Merit, however, can be taken broadly in the sense in which any disposition that confers a fitness to receive something is said to merit it; for example, if we should say that by reason of her beauty a woman merits marriage to a king. In this sense even bodily passions are said to merit inasmuch as those passions make us in some sense fit to receive some glory.
Answers must therefore be given to each set of difficulties.
Answers to Difficulties:
1. By God’s commandments we are admonished to rejoice or to fear in so far as joy and fear and the like consist in acts of the will and are not passions, as is clear from what was said previously, or also in so far as such passions follow from the will.
2. Augustine says that these passions are acts of will because they come about in us from our will. Thus he adds: "In general depending upon the various things sought or shunned, not only is a man’s will attracted or repelled, but it is also changed and turned into these different affections." On else he is speaking of these passions in the sense in which the terms designate acts of the will, as has been said.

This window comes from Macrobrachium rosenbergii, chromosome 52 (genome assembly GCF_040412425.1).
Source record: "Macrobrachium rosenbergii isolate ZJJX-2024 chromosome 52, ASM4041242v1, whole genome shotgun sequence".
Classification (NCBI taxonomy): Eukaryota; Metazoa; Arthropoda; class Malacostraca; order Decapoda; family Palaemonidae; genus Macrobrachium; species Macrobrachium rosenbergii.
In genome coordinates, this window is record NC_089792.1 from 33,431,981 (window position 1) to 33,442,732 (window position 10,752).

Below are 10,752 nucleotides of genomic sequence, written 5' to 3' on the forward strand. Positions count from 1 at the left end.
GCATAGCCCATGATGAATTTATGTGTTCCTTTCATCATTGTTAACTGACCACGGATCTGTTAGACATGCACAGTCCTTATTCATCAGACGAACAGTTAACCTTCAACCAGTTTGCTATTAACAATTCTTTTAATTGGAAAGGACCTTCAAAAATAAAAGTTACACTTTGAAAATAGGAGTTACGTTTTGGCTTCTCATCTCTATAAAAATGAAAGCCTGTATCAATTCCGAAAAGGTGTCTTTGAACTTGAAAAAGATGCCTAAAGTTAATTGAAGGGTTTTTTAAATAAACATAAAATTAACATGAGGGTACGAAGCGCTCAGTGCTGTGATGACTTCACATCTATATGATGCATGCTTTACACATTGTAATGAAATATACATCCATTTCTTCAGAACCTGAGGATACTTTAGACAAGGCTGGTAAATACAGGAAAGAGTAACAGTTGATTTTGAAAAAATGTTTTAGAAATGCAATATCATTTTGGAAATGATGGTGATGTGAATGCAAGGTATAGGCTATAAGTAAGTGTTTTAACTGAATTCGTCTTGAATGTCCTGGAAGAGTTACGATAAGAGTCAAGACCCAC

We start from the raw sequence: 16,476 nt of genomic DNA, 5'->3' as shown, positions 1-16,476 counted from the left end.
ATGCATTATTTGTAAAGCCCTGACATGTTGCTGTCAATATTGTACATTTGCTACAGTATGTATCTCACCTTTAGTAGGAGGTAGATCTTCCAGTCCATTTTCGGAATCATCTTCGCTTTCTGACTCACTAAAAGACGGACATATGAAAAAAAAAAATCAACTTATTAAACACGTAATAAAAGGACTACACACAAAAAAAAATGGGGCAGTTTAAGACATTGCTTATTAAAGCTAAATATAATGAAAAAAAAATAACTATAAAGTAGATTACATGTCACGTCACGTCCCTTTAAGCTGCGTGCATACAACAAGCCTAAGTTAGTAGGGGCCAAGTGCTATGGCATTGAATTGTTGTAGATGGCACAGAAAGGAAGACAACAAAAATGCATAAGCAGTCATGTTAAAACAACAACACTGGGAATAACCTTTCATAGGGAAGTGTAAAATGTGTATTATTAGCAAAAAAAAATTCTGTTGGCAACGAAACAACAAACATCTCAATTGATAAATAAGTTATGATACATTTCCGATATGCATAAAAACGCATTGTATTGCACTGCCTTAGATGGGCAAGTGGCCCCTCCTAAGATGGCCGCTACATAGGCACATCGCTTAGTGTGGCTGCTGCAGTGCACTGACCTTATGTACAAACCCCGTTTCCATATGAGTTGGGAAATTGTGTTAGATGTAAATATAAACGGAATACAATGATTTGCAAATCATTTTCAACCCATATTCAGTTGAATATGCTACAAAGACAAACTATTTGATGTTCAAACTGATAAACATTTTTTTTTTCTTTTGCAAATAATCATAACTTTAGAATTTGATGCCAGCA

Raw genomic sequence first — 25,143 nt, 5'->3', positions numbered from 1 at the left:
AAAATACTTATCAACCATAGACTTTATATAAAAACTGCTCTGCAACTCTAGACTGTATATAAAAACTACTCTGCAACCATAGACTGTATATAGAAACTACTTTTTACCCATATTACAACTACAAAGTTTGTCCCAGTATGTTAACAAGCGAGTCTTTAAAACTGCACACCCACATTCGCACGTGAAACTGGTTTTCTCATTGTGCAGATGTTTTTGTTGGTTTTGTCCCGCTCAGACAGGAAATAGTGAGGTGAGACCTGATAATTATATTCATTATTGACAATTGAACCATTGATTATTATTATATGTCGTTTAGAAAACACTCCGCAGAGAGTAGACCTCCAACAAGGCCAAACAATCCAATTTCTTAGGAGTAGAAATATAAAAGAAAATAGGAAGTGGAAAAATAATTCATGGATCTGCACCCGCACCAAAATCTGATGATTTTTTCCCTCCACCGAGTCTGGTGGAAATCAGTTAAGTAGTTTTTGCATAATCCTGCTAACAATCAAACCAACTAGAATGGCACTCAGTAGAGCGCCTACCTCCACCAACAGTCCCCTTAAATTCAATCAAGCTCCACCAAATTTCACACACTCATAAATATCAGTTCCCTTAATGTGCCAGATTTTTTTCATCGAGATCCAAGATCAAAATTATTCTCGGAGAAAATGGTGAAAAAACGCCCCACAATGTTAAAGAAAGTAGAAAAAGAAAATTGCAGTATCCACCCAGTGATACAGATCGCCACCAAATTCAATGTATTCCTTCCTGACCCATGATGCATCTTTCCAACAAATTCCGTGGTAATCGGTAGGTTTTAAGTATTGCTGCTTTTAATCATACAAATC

3. The bodily passion of a martyr has nothing to do will the meriting of the essential reward except in so far as it is willed, but it has bearing upon an accidental reward, the aureola of martyrs, through the kind of merit which confers a certain fitness for the aureola; for it is fitting that one who is confirmed to Christ in His passion should be confirmed to Him in His glory, as we gather from the Epistle to the Romans (8:17): "Yet so, if we suffer will him, that we may be also glorified will him." We should bear in mi, however, that the will cannot have the same attitude toward bodily sufferings when a man is not suffering them as it has because of their keenness while he is actually suffering them. In such matters, then, according to the Philosopher it suffices for a brave man not to be saddened. Consequently the bodily passion actually being experienced is both the sign of a firm and constant will and also that which evokes it, because a man makes an effort regarding difficult things. And so the aureola is not due to the confessor, though it is due to the martyr.